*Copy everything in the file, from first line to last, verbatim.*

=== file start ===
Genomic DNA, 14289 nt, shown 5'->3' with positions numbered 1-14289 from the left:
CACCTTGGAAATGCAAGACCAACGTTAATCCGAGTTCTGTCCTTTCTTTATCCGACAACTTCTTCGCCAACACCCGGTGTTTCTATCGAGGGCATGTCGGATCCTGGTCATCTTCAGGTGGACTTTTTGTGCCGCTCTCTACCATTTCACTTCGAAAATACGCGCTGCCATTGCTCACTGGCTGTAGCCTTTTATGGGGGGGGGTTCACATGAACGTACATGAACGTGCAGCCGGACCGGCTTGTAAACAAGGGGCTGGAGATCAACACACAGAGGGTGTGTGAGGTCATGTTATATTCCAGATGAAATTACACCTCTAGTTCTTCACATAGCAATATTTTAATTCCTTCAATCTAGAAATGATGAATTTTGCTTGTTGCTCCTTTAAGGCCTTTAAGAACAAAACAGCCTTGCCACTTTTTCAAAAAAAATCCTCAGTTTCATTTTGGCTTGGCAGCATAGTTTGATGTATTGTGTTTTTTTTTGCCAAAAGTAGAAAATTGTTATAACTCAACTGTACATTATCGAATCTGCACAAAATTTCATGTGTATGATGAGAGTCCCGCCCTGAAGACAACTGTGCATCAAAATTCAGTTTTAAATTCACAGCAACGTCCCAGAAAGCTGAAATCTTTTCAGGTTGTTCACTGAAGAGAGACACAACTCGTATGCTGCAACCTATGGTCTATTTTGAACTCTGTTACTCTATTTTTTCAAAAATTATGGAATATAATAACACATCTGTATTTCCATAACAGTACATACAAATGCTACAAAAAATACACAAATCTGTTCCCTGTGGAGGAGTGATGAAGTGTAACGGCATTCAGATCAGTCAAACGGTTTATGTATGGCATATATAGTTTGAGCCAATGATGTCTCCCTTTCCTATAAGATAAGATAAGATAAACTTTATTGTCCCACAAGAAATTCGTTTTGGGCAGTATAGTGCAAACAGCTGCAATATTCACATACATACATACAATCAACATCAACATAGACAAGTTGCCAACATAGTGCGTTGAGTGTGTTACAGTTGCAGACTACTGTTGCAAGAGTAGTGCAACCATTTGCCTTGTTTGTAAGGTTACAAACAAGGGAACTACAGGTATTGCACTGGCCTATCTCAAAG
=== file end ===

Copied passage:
Genomic DNA, 14289 nt, shown 5'->3' with positions numbered 1-14289 from the left:
CACCTTGGAAATGCAAGACCAACGTTAATCCGAGTTCTGTCCTTTCTTTATCCGACAACTTCTTCGCCAACACCCGGTGTTTCTATCGAGGGCATGTCGGATCCTGGTCATCTTCAGGTGGACTTTTTGTGCCGCTCTCTACCATTTCACTTCGAAAATACGCGCTGCCATTGCTCACTGGCTGTAGCCTTTTATGGGGGGGGGTTCACATGAACGTACATGAACGTGCAGCCGGACCGGCTTGTAAACAAGGGGCTGGAGATCAACACACAGAGGGTGTGTGAGGTCATGTTATATTCCAGATGAAATTACACCTCTAGTTCTTCACATAGCAATATTTTAATTCCTTCAATCTAGAAATGATGAATTTTGCTTGTTGCTCCTTTAAGGCCTTTAAGAACAAAACAGCCTTGCCACTTTTTCAAAAAAAATCCTCAGTTTCATTTTGGCTTGGCAGCATAGTTTGATGTATTGTGTTTTTTTTTGCCAAAAGTAGAAAATTGTTATAACTCAACTGTACATTATCGAATCTGCACAAAATTTCATGTGTATGATGAGAGTCCCGCCCTGAAGACAACTGTGCATCAAAATTCAGTTTTAAATTCACAGCAACGTCCCAGAAAGCTGAAATCTTTTCAGGTTGTTCACTGAAGAGAGACACAACTCGTATGCTGCAACCTATGGTCTATTTTGAACTCTGTTACTCTATTTTTTCAAAAATTATGGAATATAATAACACATCTGTATTTCCATAACAGTACATACAAATGCTACAAAAAATACACAAATCTGTTCCCTGTGGAGGAGTGATGAAGTGTAACGGCATTCAGATCAGTCAAACGGTTTATGTATGGCATATATAGTTTGAGCCAATGATGTCTCCCTTTCCTATAAGATAAGATAAGATAAACTTTATTGTCCCACAAGAAATTCGTTTTGGGCAGTATAGTGCAAACAGCTGCAATATTCACATACATACATACAATCAACATCAACATAGACAAGTTGCCAACATAGTGCGTTGAGTGTGTTACAGTTGCAGACTACTGTTGCAAGAGTAGTGCAACCATTTGCCTTGTTTGTAAGGTTACAAACAAGGGAACTACAGGTATTGCACTGGCCTATCTCAAAG